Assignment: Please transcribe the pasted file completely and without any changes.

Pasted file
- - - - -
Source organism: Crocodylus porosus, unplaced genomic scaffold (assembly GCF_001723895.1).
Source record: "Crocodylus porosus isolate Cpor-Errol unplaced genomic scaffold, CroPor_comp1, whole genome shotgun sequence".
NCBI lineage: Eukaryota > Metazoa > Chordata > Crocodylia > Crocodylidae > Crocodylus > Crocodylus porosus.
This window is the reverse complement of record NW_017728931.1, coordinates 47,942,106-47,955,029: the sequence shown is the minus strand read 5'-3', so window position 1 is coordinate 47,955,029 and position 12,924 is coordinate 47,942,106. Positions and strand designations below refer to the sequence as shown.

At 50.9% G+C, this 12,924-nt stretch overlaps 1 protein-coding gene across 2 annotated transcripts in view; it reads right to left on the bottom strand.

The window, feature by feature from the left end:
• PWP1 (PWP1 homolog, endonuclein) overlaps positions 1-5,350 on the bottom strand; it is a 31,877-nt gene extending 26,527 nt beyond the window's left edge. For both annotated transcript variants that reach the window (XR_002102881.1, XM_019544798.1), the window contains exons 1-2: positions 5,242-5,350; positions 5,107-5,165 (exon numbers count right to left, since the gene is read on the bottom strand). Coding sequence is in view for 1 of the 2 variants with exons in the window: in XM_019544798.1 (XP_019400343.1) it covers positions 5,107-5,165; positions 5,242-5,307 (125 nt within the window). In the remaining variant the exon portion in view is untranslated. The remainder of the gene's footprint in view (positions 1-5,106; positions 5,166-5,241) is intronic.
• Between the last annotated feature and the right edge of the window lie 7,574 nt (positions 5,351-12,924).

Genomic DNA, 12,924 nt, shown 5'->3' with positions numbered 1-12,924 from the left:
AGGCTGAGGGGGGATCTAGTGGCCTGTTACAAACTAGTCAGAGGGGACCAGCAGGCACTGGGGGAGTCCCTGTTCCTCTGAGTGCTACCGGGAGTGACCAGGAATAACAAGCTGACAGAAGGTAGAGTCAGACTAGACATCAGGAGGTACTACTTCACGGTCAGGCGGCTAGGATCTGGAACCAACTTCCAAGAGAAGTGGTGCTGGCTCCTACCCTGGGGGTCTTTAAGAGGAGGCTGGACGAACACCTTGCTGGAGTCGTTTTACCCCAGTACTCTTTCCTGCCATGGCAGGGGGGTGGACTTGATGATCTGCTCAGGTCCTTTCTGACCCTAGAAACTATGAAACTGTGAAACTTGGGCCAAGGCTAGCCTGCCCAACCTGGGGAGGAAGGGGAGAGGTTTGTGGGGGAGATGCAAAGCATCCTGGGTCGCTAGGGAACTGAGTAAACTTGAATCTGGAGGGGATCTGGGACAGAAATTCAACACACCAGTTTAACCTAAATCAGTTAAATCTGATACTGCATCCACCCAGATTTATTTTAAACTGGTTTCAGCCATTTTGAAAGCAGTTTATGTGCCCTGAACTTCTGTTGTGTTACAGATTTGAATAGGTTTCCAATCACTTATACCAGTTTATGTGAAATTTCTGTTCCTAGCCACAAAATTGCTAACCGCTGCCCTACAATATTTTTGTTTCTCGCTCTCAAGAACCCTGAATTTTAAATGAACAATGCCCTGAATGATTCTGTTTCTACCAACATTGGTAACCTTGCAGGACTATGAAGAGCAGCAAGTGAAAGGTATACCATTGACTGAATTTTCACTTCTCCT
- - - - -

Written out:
Source organism: Crocodylus porosus, unplaced genomic scaffold (assembly GCF_001723895.1).
Source record: "Crocodylus porosus isolate Cpor-Errol unplaced genomic scaffold, CroPor_comp1, whole genome shotgun sequence".
NCBI lineage: Eukaryota > Metazoa > Chordata > Crocodylia > Crocodylidae > Crocodylus > Crocodylus porosus.
This window is the reverse complement of record NW_017728931.1, coordinates 47,942,106-47,955,029: the sequence shown is the minus strand read 5'-3', so window position 1 is coordinate 47,955,029 and position 12,924 is coordinate 47,942,106. Positions and strand designations below refer to the sequence as shown.

At 50.9% G+C, this 12,924-nt stretch overlaps 1 protein-coding gene across 2 annotated transcripts in view; it reads right to left on the bottom strand.

The window, feature by feature from the left end:
• PWP1 (PWP1 homolog, endonuclein) overlaps positions 1-5,350 on the bottom strand; it is a 31,877-nt gene extending 26,527 nt beyond the window's left edge. For both annotated transcript variants that reach the window (XR_002102881.1, XM_019544798.1), the window contains exons 1-2: positions 5,242-5,350; positions 5,107-5,165 (exon numbers count right to left, since the gene is read on the bottom strand). Coding sequence is in view for 1 of the 2 variants with exons in the window: in XM_019544798.1 (XP_019400343.1) it covers positions 5,107-5,165; positions 5,242-5,307 (125 nt within the window). In the remaining variant the exon portion in view is untranslated. The remainder of the gene's footprint in view (positions 1-5,106; positions 5,166-5,241) is intronic.
• Between the last annotated feature and the right edge of the window lie 7,574 nt (positions 5,351-12,924).

Genomic DNA, 12,924 nt, shown 5'->3' with positions numbered 1-12,924 from the left:
AGGCTGAGGGGGGATCTAGTGGCCTGTTACAAACTAGTCAGAGGGGACCAGCAGGCACTGGGGGAGTCCCTGTTCCTCTGAGTGCTACCGGGAGTGACCAGGAATAACAAGCTGACAGAAGGTAGAGTCAGACTAGACATCAGGAGGTACTACTTCACGGTCAGGCGGCTAGGATCTGGAACCAACTTCCAAGAGAAGTGGTGCTGGCTCCTACCCTGGGGGTCTTTAAGAGGAGGCTGGACGAACACCTTGCTGGAGTCGTTTTACCCCAGTACTCTTTCCTGCCATGGCAGGGGGGTGGACTTGATGATCTGCTCAGGTCCTTTCTGACCCTAGAAACTATGAAACTGTGAAACTTGGGCCAAGGCTAGCCTGCCCAACCTGGGGAGGAAGGGGAGAGGTTTGTGGGGGAGATGCAAAGCATCCTGGGTCGCTAGGGAACTGAGTAAACTTGAATCTGGAGGGGATCTGGGACAGAAATTCAACACACCAGTTTAACCTAAATCAGTTAAATCTGATACTGCATCCACCCAGATTTATTTTAAACTGGTTTCAGCCATTTTGAAAGCAGTTTATGTGCCCTGAACTTCTGTTGTGTTACAGATTTGAATAGGTTTCCAATCACTTATACCAGTTTATGTGAAATTTCTGTTCCTAGCCACAAAATTGCTAACCGCTGCCCTACAATATTTTTGTTTCTCGCTCTCAAGAACCCTGAATTTTAAATGAACAATGCCCTGAATGATTCTGTTTCTACCAACATTGGTAACCTTGCAGGACTATGAAGAGCAGCAAGTGAAAGGTATACCATTGACTGAATTTTCACTTCTCCT